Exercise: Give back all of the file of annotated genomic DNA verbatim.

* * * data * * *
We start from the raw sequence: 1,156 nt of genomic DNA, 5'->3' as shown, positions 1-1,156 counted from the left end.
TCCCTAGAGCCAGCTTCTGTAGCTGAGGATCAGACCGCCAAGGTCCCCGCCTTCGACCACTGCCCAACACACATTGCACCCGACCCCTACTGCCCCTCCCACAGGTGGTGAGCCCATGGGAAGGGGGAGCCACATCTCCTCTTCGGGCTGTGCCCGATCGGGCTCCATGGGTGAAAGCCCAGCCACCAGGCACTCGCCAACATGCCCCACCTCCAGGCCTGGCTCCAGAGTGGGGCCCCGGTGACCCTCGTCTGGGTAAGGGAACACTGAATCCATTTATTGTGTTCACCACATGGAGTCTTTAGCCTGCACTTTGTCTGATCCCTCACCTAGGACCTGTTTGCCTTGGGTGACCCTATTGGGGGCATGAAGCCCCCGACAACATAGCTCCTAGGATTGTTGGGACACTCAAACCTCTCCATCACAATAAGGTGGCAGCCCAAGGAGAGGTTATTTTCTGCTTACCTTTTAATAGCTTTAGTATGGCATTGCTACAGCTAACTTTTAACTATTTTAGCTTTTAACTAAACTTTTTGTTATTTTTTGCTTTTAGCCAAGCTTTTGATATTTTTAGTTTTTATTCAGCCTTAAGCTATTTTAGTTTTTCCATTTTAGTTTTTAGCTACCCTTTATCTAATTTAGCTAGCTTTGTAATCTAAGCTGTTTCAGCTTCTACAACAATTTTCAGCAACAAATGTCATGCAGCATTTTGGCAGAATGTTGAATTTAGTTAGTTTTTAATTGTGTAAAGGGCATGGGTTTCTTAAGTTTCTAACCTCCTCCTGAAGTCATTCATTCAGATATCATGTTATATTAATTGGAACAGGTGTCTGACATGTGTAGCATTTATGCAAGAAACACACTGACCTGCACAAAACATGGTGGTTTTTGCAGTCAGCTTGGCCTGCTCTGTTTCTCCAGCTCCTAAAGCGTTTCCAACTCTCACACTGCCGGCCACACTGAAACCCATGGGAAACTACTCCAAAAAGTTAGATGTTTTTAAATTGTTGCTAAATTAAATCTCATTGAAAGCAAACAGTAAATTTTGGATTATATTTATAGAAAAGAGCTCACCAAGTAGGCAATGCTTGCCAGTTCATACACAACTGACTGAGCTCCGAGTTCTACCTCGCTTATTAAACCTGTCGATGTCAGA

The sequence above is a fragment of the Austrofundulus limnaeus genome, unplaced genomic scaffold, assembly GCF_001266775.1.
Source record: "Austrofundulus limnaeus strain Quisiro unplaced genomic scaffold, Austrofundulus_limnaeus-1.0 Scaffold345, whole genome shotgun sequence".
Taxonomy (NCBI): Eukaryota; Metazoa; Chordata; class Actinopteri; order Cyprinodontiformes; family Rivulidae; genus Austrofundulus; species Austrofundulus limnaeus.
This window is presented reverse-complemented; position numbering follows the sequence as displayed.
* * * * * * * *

We start from the raw sequence: 1,156 nt of genomic DNA, 5'->3' as shown, positions 1-1,156 counted from the left end.
TCCCTAGAGCCAGCTTCTGTAGCTGAGGATCAGACCGCCAAGGTCCCCGCCTTCGACCACTGCCCAACACACATTGCACCCGACCCCTACTGCCCCTCCCACAGGTGGTGAGCCCATGGGAAGGGGGAGCCACATCTCCTCTTCGGGCTGTGCCCGATCGGGCTCCATGGGTGAAAGCCCAGCCACCAGGCACTCGCCAACATGCCCCACCTCCAGGCCTGGCTCCAGAGTGGGGCCCCGGTGACCCTCGTCTGGGTAAGGGAACACTGAATCCATTTATTGTGTTCACCACATGGAGTCTTTAGCCTGCACTTTGTCTGATCCCTCACCTAGGACCTGTTTGCCTTGGGTGACCCTATTGGGGGCATGAAGCCCCCGACAACATAGCTCCTAGGATTGTTGGGACACTCAAACCTCTCCATCACAATAAGGTGGCAGCCCAAGGAGAGGTTATTTTCTGCTTACCTTTTAATAGCTTTAGTATGGCATTGCTACAGCTAACTTTTAACTATTTTAGCTTTTAACTAAACTTTTTGTTATTTTTTGCTTTTAGCCAAGCTTTTGATATTTTTAGTTTTTATTCAGCCTTAAGCTATTTTAGTTTTTCCATTTTAGTTTTTAGCTACCCTTTATCTAATTTAGCTAGCTTTGTAATCTAAGCTGTTTCAGCTTCTACAACAATTTTCAGCAACAAATGTCATGCAGCATTTTGGCAGAATGTTGAATTTAGTTAGTTTTTAATTGTGTAAAGGGCATGGGTTTCTTAAGTTTCTAACCTCCTCCTGAAGTCATTCATTCAGATATCATGTTATATTAATTGGAACAGGTGTCTGACATGTGTAGCATTTATGCAAGAAACACACTGACCTGCACAAAACATGGTGGTTTTTGCAGTCAGCTTGGCCTGCTCTGTTTCTCCAGCTCCTAAAGCGTTTCCAACTCTCACACTGCCGGCCACACTGAAACCCATGGGAAACTACTCCAAAAAGTTAGATGTTTTTAAATTGTTGCTAAATTAAATCTCATTGAAAGCAAACAGTAAATTTTGGATTATATTTATAGAAAAGAGCTCACCAAGTAGGCAATGCTTGCCAGTTCATACACAACTGACTGAGCTCCGAGTTCTACCTCGCTTATTAAACCTGTCGATGTCAGA

The sequence above is a fragment of the Austrofundulus limnaeus genome, unplaced genomic scaffold, assembly GCF_001266775.1.
Source record: "Austrofundulus limnaeus strain Quisiro unplaced genomic scaffold, Austrofundulus_limnaeus-1.0 Scaffold345, whole genome shotgun sequence".
Taxonomy (NCBI): Eukaryota; Metazoa; Chordata; class Actinopteri; order Cyprinodontiformes; family Rivulidae; genus Austrofundulus; species Austrofundulus limnaeus.
This window is presented reverse-complemented; position numbering follows the sequence as displayed.